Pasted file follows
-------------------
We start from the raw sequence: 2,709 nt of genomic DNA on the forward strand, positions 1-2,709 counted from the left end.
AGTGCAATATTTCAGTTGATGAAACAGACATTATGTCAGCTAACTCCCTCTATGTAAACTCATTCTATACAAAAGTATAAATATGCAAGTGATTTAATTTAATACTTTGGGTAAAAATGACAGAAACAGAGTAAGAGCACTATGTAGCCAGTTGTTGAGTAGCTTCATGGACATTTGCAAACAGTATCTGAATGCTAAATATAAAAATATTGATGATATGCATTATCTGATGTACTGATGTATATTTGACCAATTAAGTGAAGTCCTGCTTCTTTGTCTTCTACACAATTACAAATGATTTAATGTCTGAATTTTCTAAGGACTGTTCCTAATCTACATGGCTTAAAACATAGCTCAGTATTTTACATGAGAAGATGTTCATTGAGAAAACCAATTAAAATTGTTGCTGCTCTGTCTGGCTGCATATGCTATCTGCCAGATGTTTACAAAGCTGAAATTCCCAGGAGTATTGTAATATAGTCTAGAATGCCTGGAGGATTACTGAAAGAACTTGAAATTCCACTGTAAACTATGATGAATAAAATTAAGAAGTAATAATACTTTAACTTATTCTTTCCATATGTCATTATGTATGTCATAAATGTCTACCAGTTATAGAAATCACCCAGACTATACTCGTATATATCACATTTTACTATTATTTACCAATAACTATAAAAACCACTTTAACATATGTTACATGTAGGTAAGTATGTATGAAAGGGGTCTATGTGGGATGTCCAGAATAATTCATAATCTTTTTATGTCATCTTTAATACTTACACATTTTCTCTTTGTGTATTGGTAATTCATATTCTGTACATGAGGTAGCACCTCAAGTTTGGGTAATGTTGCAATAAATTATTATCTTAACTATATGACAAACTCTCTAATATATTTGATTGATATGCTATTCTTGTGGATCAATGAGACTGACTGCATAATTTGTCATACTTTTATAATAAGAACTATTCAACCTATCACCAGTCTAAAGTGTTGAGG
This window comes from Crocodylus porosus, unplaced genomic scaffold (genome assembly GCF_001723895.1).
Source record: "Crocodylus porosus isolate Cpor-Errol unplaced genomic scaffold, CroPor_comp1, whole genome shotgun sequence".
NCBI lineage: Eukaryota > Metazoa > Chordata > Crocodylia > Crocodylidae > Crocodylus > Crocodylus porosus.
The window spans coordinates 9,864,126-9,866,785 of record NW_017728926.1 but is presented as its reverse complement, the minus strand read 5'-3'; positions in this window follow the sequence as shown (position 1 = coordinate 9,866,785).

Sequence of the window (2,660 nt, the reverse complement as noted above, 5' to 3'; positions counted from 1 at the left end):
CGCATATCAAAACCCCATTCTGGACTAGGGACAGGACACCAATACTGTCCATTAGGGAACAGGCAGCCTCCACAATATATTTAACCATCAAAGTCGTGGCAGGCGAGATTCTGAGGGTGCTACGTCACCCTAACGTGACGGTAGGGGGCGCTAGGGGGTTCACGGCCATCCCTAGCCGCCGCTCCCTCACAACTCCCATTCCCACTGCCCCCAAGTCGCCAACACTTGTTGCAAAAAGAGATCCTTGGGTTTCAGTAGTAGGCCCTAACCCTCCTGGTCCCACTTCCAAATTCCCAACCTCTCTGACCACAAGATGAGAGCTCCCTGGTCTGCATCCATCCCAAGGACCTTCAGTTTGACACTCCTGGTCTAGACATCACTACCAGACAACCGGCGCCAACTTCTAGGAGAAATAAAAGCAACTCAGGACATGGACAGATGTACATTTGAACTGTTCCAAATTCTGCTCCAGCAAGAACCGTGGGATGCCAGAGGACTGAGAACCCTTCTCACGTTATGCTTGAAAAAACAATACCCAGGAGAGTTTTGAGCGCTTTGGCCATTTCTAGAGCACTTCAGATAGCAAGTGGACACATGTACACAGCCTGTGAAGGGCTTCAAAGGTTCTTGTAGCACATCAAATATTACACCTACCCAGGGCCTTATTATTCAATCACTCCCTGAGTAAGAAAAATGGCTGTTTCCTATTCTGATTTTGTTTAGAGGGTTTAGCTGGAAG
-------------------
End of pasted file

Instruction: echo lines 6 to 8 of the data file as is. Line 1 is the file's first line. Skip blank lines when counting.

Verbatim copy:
The window spans coordinates 9,864,126-9,866,785 of record NW_017728926.1 but is presented as its reverse complement, the minus strand read 5'-3'; positions in this window follow the sequence as shown (position 1 = coordinate 9,866,785).

Sequence of the window (2,660 nt, the reverse complement as noted above, 5' to 3'; positions counted from 1 at the left end):
CGCATATCAAAACCCCATTCTGGACTAGGGACAGGACACCAATACTGTCCATTAGGGAACAGGCAGCCTCCACAATATATTTAACCATCAAAGTCGTGGCAGGCGAGATTCTGAGGGTGCTACGTCACCCTAACGTGACGGTAGGGGGCGCTAGGGGGTTCACGGCCATCCCTAGCCGCCGCTCCCTCACAACTCCCATTCCCACTGCCCCCAAGTCGCCAACACTTGTTGCAAAAAGAGATCCTTGGGTTTCAGTAGTAGGCCCTAACCCTCCTGGTCCCACTTCCAAATTCCCAACCTCTCTGACCACAAGATGAGAGCTCCCTGGTCTGCATCCATCCCAAGGACCTTCAGTTTGACACTCCTGGTCTAGACATCACTACCAGACAACCGGCGCCAACTTCTAGGAGAAATAAAAGCAACTCAGGACATGGACAGATGTACATTTGAACTGTTCCAAATTCTGCTCCAGCAAGAACCGTGGGATGCCAGAGGACTGAGAACCCTTCTCACGTTATGCTTGAAAAAACAATACCCAGGAGAGTTTTGAGCGCTTTGGCCATTTCTAGAGCACTTCAGATAGCAAGTGGACACATGTACACAGCCTGTGAAGGGCTTCAAAGGTTCTTGTAGCACATCAAATATTACACCTACCCAGGGCCTTATTATTCAATCACTCCCTGAGTAAGAAAAATGGCTGTTTCCTATTCTGATTTTGTTTAGAGGGTTTAGCTGGAAG